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Deusdedit Ruhangariyo
Special to Indian Country Today

This week’s column starts off with some great strides by two Indigenous women in Australia and New Zealand, but tensions continued in Canada, Paraguay and Ecuador.

AUSTRALIA: First female Aboriginal senator sworn in

Let’s start Down Under, where Western Australia got its first Indigenous woman representative in the federal Senate, Australia’s National Indigenous Television reported on Oct. 18.

Dorinda Cox, who hails from the Yamatji and Noonger, was sworn in wearing an Aboriginal kangaroo robe, known as a buka or booka. She become the seventh current Indigenous representative in the federal parliament.

Cox, who had previously told reporters she never believed or dreamed that she would be an Australian senator, said that climate was a major topic of focus because of the way it disproportionately affects vulnerable populations.

She said that weather patterns were going to be more extreme and would affect minority communities and Indigenous people — and many others — who lack the means to plan for it.

Before joining politics, Cox was a Western Australia police officer. She joined the force as a teenage cadet.

NEW ZEALAND: First Indigenous female governor-general 

Dame Cindy Kiro was sworn in as the first female Maori governor-general in a ceremony in the New Zealand Parliament, Radio New Zealand reported on Oct. 21.

Dame Cindy, as she is known, rose from modest circumstances to become pro-vice chancellor at the University of Auckland. She recited her oaths in English and Maori.

She is the first wāhine Māori to hold the position, and is of Ngāpuhi, Ngāti Hine, Ngāti Kahu and British descent.

A university professor with a background in public health, Kiro vowed to use her role to acknowledge the unsung heroes that hold communities together and to reach out to marginalized people in ways that are more inclusive of those who have been “faceless, disenfranchised and voiceless,” such as the Maori and refugees.

She said she would be a leader for all New Zealanders. The governor-general serves as a representative to Queen Elizabeth II of England and is largely ceremonial.

BRAZIL: Troops deployed after killings on Indigenous land

Brazil's Justice Ministry sent security forces to an Indigenous community in the south of the country where two people had been murdered in a dispute over renting land to commercial farmers for growing soy, Reuters reported on Oct 20.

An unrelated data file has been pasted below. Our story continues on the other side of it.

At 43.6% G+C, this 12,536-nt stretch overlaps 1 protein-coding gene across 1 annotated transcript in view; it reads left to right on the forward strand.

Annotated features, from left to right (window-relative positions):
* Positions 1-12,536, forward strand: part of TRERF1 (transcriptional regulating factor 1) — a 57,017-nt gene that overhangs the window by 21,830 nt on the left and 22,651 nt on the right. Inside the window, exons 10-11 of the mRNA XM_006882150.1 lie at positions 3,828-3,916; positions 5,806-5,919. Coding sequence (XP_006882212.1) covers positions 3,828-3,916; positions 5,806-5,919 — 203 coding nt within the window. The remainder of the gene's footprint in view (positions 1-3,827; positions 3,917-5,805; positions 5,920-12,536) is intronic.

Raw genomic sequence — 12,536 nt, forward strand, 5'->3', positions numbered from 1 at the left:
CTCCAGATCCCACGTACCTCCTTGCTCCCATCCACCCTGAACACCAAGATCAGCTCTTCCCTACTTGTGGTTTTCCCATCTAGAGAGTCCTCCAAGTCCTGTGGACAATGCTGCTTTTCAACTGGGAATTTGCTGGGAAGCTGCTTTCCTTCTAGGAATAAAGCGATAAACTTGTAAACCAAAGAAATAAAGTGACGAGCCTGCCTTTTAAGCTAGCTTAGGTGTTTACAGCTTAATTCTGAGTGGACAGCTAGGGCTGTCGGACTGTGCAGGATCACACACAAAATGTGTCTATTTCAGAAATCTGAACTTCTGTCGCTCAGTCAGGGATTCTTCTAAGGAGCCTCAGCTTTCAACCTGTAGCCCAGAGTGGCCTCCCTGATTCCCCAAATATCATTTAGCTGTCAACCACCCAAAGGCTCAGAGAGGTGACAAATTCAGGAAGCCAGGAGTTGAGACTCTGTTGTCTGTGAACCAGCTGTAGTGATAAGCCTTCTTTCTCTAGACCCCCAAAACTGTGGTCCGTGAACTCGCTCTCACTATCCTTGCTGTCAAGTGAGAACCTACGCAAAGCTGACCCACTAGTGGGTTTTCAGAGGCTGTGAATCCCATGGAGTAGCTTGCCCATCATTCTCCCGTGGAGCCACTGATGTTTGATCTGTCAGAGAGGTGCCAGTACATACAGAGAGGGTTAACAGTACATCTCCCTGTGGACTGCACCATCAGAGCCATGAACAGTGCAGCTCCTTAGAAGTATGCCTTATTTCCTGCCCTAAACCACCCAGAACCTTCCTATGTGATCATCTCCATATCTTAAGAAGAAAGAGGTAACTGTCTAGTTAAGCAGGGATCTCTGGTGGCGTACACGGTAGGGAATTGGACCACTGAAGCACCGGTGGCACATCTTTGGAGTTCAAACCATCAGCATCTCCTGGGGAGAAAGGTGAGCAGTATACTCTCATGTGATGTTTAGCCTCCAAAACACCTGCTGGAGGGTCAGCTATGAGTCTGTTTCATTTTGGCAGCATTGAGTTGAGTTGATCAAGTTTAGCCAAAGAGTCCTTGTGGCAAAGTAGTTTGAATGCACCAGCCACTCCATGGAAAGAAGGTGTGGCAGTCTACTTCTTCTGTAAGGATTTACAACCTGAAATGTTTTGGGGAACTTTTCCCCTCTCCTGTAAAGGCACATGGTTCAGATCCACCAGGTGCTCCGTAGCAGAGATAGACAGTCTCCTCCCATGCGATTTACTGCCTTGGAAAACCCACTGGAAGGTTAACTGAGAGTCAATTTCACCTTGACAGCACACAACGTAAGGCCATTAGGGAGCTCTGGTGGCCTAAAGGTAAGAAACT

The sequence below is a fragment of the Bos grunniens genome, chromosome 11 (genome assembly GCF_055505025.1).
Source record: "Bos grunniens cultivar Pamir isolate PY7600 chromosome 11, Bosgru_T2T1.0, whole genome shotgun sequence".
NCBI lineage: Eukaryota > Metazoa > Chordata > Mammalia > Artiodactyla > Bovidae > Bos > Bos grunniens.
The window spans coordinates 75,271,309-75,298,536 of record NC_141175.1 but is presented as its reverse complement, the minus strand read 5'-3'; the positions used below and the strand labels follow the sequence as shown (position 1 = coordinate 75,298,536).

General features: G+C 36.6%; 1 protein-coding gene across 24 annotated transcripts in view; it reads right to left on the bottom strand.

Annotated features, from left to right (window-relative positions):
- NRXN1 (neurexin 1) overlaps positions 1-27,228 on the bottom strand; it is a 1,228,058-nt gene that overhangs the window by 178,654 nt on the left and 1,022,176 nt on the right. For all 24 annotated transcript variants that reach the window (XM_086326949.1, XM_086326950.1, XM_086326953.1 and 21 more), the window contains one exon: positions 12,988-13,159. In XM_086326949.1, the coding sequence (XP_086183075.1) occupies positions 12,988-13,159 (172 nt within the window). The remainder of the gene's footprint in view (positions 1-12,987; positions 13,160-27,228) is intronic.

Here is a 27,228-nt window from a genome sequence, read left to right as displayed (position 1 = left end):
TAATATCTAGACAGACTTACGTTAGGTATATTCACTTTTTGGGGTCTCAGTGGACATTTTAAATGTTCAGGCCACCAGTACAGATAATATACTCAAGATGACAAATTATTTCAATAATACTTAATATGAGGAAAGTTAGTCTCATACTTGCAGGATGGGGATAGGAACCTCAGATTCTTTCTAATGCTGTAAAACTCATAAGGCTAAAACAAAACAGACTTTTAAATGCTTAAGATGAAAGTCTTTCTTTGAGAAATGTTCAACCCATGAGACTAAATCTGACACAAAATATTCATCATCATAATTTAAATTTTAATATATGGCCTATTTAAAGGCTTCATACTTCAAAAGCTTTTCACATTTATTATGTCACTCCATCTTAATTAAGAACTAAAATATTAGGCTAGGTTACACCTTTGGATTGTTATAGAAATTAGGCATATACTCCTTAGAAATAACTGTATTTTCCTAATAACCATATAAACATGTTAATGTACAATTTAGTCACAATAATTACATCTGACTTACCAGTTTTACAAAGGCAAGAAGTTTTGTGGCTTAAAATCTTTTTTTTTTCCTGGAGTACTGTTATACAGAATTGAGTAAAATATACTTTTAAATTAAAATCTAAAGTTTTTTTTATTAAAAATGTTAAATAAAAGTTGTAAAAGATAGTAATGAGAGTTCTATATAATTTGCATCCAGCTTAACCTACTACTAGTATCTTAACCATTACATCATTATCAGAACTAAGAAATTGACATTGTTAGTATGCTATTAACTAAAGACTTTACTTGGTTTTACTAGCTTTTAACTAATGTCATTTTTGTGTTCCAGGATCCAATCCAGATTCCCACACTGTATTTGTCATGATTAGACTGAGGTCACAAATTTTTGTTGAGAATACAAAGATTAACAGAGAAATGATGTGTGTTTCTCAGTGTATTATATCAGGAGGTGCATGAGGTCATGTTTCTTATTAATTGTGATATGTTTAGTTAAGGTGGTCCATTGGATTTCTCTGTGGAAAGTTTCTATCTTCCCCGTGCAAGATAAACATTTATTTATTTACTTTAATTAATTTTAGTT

Government police told reporters that they were exploring the deadly shooting of two members of the Kaingang tribe amid a wave of barbarism fueled by disagreements within the community over sharing of the income from farms.

Luri de Oliveira, the inquiry lead, said that Rosenildo Batista and Lucas Caetano were murdered after being removed from the reservation over their differences with the leader of their tribe. He said police have not yet made any arrests but have leads about potential suspects.

Human rights leaders and activists of the Kaingang community say that the murders are related to the agreement made by community members to lease 12,000 hectares of land for soy growing but have disagreed on how to share money from the 60 kilograms of soy produced on each hectare.

CANADA: Chiefs call for prime minister to resign 

Stewart Phillip, the grand chief of the Union of British Columbia Indian Chiefs, said Canadian Prime Minister Justin Trudeau would resign “if he had a shred of honor left,” Aboriginal Peoples Television Network reported on Oct. 21.

He was referring to a comment made by the prime minister’s office that all records regarding the more than 150,000 Indigenous children forced to attend residential schools between 1831 and 1996 had been given to the National Center for Truth and Reconciliation.

“We have provided over 4 million documents to the National Center for Truth and Reconciliation,” a spokesperson with the prime minister’s office said. “To the best of our knowledge, all documents were provided.”